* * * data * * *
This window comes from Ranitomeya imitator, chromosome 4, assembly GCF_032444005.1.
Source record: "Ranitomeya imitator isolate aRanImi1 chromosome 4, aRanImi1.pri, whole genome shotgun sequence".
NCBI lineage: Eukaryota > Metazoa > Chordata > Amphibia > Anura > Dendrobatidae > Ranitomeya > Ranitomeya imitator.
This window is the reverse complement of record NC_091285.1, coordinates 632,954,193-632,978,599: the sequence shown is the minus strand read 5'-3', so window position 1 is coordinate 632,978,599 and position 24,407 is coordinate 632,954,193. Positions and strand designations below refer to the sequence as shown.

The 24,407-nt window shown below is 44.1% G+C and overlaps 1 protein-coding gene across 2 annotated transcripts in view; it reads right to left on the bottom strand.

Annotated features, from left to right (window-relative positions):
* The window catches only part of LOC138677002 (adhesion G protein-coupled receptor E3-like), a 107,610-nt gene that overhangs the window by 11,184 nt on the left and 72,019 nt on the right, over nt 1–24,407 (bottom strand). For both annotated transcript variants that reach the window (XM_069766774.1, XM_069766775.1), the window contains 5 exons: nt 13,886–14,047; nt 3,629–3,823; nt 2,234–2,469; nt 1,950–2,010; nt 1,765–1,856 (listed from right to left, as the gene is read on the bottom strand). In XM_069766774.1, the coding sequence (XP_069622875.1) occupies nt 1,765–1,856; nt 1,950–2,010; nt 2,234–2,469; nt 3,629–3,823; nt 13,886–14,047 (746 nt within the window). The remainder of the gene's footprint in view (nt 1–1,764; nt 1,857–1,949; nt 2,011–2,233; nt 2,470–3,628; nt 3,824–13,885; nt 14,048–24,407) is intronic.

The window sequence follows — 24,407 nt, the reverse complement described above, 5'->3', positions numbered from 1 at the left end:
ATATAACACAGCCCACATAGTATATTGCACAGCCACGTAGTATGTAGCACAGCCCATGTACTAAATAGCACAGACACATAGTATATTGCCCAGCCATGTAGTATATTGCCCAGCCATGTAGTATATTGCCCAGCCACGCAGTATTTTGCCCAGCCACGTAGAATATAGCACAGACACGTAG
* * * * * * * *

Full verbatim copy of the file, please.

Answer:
This window comes from Ranitomeya imitator, chromosome 4, assembly GCF_032444005.1.
Source record: "Ranitomeya imitator isolate aRanImi1 chromosome 4, aRanImi1.pri, whole genome shotgun sequence".
NCBI lineage: Eukaryota > Metazoa > Chordata > Amphibia > Anura > Dendrobatidae > Ranitomeya > Ranitomeya imitator.
This window is the reverse complement of record NC_091285.1, coordinates 632,954,193-632,978,599: the sequence shown is the minus strand read 5'-3', so window position 1 is coordinate 632,978,599 and position 24,407 is coordinate 632,954,193. Positions and strand designations below refer to the sequence as shown.

The 24,407-nt window shown below is 44.1% G+C and overlaps 1 protein-coding gene across 2 annotated transcripts in view; it reads right to left on the bottom strand.

Annotated features, from left to right (window-relative positions):
* The window catches only part of LOC138677002 (adhesion G protein-coupled receptor E3-like), a 107,610-nt gene that overhangs the window by 11,184 nt on the left and 72,019 nt on the right, over nt 1–24,407 (bottom strand). For both annotated transcript variants that reach the window (XM_069766774.1, XM_069766775.1), the window contains 5 exons: nt 13,886–14,047; nt 3,629–3,823; nt 2,234–2,469; nt 1,950–2,010; nt 1,765–1,856 (listed from right to left, as the gene is read on the bottom strand). In XM_069766774.1, the coding sequence (XP_069622875.1) occupies nt 1,765–1,856; nt 1,950–2,010; nt 2,234–2,469; nt 3,629–3,823; nt 13,886–14,047 (746 nt within the window). The remainder of the gene's footprint in view (nt 1–1,764; nt 1,857–1,949; nt 2,011–2,233; nt 2,470–3,628; nt 3,824–13,885; nt 14,048–24,407) is intronic.

The window sequence follows — 24,407 nt, the reverse complement described above, 5'->3', positions numbered from 1 at the left end:
ATATAACACAGCCCACATAGTATATTGCACAGCCACGTAGTATGTAGCACAGCCCATGTACTAAATAGCACAGACACATAGTATATTGCCCAGCCATGTAGTATATTGCCCAGCCATGTAGTATATTGCCCAGCCACGCAGTATTTTGCCCAGCCACGTAGAATATAGCACAGACACGTAG